Savegre Tapir Project at Rafiki
by ASANA (Friends of Nature, Central and Southern Pacific Coast) Costa Rica
The Savegre Tapir Project at Rafiki is dedicated to tapir awareness in the Savegre River Watershed and the Path of the Tapir Biological Corridor of Costa Rica. Through private land management, education, and on site scientific studies, ASANA and Rafiki hope to shift the paradigm of how local people view tapirs. We believe that if they appreciate the benefit of having tapirs in the environment, they will be more likely to support conservation efforts and help save the species from extinction.
What is the issue, problem, or challenge?
The Savegre River Watershed is burdened with the perception by local people that conservation is responsible for diminished employment opportunities. Recent changes in forest laws, especially prohibition of logging and deforestation have caused an end to many of the agricultural jobs that formed the basis of rural economies. Many have resorted to illegal hunting practices in order to supplement their diets. Survival of mammals such as the tapir is unlikely to occur under these conditions.
How will this project solve this problem?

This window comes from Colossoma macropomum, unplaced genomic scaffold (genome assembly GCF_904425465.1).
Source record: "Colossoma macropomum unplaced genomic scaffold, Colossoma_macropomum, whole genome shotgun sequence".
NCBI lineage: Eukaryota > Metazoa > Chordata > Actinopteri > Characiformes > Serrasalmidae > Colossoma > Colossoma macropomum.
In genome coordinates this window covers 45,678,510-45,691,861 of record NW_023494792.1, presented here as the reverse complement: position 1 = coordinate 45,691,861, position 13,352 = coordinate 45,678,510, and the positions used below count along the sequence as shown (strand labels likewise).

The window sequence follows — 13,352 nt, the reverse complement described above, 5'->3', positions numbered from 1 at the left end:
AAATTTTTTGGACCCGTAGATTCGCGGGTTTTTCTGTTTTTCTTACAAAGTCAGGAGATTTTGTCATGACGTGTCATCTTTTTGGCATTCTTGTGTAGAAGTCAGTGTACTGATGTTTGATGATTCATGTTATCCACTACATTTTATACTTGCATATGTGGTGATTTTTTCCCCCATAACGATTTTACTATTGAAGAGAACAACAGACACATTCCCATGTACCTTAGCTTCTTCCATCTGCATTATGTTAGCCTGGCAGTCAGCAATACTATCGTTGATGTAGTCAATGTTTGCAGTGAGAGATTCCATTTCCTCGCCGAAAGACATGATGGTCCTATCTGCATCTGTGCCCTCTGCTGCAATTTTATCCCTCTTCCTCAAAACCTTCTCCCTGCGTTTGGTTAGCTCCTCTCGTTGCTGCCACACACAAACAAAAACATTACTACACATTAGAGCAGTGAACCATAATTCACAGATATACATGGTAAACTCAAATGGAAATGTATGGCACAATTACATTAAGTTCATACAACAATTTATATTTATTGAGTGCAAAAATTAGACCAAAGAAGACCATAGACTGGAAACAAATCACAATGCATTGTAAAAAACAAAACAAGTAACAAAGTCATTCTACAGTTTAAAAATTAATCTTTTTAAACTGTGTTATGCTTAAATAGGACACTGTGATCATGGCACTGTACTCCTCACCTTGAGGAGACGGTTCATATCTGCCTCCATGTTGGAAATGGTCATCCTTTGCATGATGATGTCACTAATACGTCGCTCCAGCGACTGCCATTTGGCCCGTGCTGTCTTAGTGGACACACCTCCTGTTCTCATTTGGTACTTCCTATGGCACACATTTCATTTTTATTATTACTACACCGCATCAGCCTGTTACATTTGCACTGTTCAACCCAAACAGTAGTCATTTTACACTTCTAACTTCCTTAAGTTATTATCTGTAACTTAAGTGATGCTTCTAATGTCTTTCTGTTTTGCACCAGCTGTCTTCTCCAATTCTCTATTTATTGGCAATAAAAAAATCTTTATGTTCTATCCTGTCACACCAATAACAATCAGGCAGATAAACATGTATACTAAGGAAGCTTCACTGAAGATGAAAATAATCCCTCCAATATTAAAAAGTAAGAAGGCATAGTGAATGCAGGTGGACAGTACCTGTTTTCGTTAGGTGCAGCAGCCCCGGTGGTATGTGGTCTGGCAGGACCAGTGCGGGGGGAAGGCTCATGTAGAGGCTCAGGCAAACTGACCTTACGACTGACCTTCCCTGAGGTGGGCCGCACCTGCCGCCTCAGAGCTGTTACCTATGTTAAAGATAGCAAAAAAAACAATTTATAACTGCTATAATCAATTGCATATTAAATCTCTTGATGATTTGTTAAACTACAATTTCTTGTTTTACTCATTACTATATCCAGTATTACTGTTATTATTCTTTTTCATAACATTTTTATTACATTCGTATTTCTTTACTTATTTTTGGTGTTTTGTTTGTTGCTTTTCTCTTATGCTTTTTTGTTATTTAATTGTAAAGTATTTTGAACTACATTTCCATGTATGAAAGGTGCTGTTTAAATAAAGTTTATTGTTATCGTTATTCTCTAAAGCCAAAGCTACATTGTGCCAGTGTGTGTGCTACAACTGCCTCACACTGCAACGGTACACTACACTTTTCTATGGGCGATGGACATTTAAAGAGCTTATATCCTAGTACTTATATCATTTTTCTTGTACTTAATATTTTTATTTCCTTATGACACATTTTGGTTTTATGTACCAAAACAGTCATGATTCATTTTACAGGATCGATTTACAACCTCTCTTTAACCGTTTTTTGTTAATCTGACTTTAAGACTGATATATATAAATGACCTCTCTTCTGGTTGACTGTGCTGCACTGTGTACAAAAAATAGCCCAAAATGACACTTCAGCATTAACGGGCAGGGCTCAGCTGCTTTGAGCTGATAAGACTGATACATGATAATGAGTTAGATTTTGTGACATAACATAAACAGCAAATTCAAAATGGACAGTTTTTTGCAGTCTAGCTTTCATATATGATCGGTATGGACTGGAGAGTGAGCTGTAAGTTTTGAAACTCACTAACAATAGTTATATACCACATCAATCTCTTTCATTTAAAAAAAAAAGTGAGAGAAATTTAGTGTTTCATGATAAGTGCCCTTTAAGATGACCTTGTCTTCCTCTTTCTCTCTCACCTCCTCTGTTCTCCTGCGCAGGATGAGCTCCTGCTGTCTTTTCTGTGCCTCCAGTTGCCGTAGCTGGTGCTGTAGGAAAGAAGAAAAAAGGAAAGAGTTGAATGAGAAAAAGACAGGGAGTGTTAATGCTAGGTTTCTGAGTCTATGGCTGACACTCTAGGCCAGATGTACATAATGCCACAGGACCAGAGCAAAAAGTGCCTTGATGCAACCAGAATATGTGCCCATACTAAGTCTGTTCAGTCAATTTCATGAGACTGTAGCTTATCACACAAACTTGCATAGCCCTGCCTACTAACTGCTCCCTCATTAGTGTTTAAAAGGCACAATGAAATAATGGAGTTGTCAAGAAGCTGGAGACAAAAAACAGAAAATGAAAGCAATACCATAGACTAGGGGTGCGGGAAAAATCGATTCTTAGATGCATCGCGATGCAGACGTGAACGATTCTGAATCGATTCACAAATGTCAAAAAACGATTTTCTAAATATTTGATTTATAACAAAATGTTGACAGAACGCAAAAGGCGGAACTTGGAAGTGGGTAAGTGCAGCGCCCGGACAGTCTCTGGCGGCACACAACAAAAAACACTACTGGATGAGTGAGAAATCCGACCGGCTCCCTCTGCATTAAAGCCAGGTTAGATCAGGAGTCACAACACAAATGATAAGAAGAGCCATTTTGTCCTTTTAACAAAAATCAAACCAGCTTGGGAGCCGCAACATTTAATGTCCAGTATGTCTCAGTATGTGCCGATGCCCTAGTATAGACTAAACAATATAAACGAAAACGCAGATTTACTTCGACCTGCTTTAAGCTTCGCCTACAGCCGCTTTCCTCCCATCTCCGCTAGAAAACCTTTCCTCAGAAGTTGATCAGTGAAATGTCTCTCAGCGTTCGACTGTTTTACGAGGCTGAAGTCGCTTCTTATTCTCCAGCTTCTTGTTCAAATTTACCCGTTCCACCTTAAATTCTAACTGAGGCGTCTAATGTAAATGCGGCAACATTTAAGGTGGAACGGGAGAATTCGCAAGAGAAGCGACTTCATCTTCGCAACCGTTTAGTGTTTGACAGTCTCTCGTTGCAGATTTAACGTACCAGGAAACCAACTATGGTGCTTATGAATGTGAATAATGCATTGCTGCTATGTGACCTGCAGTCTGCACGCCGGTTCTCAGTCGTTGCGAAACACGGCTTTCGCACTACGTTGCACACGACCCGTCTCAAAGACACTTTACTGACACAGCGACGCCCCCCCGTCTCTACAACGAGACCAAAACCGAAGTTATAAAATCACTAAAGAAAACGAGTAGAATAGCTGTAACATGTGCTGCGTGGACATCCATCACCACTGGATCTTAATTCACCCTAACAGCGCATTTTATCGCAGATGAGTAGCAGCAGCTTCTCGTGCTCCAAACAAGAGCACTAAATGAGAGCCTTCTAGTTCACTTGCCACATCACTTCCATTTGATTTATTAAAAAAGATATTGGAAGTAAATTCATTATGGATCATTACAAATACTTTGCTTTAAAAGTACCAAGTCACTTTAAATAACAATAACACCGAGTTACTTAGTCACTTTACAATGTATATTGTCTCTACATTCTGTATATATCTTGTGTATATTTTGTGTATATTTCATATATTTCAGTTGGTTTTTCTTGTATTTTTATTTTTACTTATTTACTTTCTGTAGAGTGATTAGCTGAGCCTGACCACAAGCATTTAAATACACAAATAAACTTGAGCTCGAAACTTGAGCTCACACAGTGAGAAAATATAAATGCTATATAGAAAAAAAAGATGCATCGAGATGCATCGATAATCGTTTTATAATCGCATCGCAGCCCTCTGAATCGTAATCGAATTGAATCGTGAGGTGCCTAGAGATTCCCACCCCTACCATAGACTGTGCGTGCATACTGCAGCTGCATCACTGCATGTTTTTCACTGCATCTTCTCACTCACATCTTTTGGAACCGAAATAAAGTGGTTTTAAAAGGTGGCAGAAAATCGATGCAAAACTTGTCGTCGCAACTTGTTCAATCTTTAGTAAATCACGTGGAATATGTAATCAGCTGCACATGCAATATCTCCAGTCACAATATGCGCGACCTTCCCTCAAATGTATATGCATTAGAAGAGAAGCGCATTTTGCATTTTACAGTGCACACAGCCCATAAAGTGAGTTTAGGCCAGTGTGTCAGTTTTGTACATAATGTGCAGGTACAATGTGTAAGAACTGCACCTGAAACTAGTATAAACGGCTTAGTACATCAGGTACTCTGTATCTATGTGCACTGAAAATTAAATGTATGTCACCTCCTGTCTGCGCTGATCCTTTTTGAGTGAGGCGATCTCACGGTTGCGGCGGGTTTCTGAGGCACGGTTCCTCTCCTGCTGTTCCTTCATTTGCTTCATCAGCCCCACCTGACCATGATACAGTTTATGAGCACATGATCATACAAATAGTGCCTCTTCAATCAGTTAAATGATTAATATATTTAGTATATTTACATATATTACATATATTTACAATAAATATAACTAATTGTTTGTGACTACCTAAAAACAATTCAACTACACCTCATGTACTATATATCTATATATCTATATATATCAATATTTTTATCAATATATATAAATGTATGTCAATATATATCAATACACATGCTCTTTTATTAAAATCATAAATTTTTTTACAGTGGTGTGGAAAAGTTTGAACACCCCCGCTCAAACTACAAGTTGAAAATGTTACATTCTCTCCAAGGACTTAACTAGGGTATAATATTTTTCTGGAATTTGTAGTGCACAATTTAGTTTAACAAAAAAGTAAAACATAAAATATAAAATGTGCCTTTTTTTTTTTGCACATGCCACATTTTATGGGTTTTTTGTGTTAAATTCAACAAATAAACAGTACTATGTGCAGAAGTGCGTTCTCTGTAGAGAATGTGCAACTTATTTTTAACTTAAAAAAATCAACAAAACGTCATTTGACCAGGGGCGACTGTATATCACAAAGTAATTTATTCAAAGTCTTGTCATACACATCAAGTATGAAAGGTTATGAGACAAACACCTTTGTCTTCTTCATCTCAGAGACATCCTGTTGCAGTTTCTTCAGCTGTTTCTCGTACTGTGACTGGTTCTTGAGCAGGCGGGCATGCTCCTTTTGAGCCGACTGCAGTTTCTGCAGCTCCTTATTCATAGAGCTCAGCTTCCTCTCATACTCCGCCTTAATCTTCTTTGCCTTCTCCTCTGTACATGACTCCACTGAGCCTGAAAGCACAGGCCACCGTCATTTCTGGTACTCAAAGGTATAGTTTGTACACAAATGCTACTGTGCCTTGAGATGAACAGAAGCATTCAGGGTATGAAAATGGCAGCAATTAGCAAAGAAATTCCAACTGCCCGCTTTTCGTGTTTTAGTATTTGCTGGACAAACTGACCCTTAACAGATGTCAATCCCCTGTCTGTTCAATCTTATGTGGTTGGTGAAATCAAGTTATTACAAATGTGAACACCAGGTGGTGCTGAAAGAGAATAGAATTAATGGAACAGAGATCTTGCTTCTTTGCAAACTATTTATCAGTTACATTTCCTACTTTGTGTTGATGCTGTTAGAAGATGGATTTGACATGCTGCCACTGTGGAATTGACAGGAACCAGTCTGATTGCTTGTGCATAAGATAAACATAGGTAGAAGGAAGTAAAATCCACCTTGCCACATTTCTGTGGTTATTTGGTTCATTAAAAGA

Rafiki Safari Lodge is one of the few conservation-focused business establishments along the Savegre River. Currently the lodge provides employment opportunity to nearly 20% of the nearest local community. Expanding the tourism model to include the tapir project will directly and immediately stimulate the economy through increased employment opportunities for the tapir enclosure. The project will also benefit the local economy by increasing other "spill-over" tourism business opportunities
Potential Long Term Impact
The Savegre Tapir Project at Rafiki is part of an international effort to reintroduce tapir into the wild in its natural ranges. The scientific data gained at Rafiki is invaluable for the future of tapir conservation in Costa Rica and globally. The project will also serve as a model for other landowners showing a sustainable business model utilizing natural resources without disrupting the intact ecosystem.
Tapirus bairdii / Danta centroamericana